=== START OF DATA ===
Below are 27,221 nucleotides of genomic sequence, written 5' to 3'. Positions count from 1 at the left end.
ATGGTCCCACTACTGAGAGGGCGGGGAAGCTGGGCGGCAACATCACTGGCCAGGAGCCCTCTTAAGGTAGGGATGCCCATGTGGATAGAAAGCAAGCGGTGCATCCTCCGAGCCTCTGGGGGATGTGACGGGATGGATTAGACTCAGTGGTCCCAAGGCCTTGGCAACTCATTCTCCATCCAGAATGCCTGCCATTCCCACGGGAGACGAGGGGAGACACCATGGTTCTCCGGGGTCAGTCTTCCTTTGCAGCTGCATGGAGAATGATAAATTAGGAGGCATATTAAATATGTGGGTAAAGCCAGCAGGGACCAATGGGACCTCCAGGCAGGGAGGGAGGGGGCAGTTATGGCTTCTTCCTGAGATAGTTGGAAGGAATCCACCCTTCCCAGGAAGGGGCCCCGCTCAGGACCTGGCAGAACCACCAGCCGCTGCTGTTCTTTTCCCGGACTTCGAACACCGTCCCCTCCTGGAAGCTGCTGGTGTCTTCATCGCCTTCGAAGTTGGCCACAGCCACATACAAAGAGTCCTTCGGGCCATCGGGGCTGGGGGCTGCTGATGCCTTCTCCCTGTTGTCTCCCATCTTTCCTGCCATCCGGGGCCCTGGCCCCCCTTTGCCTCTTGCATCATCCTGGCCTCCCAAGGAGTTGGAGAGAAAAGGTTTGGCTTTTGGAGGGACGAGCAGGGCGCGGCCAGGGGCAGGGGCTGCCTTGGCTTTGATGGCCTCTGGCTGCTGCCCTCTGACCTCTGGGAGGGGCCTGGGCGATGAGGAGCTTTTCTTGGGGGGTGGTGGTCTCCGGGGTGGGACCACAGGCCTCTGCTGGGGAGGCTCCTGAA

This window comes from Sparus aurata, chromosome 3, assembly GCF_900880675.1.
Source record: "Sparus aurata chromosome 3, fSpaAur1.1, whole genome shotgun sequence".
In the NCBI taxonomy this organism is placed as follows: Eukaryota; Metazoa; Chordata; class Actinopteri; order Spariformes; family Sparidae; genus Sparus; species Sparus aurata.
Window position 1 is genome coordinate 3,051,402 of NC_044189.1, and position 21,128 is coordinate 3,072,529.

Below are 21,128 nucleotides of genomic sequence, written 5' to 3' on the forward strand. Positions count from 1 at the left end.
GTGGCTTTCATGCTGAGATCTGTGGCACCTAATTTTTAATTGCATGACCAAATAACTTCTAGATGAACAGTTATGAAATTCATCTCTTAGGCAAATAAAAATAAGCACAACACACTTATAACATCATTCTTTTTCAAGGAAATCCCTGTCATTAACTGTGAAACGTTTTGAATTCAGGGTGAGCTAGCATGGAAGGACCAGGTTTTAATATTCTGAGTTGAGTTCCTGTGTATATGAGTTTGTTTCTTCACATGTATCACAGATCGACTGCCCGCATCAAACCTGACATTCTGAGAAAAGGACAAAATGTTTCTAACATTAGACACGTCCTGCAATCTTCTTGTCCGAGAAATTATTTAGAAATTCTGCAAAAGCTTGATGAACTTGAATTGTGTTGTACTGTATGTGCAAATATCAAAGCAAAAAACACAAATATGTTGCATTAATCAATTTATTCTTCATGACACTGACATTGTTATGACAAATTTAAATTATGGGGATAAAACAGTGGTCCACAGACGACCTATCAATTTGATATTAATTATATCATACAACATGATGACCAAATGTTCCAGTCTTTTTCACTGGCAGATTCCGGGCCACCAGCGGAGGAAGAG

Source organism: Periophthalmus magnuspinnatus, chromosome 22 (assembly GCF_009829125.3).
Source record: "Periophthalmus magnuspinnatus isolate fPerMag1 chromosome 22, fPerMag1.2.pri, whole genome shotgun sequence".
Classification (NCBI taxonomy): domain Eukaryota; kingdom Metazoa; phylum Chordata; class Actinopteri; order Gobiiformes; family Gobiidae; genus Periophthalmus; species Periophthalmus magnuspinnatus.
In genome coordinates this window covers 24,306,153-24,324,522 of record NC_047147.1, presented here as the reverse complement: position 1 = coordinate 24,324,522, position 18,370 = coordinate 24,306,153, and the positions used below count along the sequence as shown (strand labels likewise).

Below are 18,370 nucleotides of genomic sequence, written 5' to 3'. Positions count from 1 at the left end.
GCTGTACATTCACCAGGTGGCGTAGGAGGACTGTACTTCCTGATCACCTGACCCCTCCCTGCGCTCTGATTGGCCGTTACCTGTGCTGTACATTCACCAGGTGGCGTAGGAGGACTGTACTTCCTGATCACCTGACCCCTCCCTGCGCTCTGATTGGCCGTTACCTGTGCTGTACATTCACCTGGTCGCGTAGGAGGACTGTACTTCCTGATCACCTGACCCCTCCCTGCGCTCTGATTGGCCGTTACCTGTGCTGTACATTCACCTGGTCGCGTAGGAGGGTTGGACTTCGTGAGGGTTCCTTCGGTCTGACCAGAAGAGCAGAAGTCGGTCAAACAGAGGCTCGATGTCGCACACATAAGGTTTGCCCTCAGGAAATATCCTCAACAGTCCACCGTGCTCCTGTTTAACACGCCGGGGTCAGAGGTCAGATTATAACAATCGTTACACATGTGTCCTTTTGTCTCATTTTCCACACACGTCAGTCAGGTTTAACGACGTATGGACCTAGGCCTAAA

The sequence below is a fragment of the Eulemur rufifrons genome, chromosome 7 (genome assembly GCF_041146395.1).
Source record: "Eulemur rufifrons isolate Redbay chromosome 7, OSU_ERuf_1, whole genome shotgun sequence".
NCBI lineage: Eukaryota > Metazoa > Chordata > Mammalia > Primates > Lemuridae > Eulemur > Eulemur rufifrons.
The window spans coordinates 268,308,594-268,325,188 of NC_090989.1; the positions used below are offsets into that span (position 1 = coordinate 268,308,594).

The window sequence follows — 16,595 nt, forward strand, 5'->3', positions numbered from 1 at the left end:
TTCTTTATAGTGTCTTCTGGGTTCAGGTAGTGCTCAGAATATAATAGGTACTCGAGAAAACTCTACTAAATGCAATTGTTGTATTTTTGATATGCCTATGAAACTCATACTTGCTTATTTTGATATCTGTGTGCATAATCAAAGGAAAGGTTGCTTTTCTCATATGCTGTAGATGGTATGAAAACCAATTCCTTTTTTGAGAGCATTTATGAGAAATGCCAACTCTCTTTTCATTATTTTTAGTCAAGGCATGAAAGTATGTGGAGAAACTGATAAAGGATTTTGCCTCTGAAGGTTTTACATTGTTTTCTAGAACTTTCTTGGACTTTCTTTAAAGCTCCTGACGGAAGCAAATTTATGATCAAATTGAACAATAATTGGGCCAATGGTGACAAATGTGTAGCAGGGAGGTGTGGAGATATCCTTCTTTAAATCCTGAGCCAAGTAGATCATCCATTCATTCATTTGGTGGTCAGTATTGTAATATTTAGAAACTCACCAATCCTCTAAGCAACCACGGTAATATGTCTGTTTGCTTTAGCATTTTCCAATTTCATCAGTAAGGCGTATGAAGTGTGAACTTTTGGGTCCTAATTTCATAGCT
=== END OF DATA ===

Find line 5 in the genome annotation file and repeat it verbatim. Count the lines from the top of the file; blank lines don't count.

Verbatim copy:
In the NCBI taxonomy this organism is placed as follows: Eukaryota; Metazoa; Chordata; class Actinopteri; order Spariformes; family Sparidae; genus Sparus; species Sparus aurata.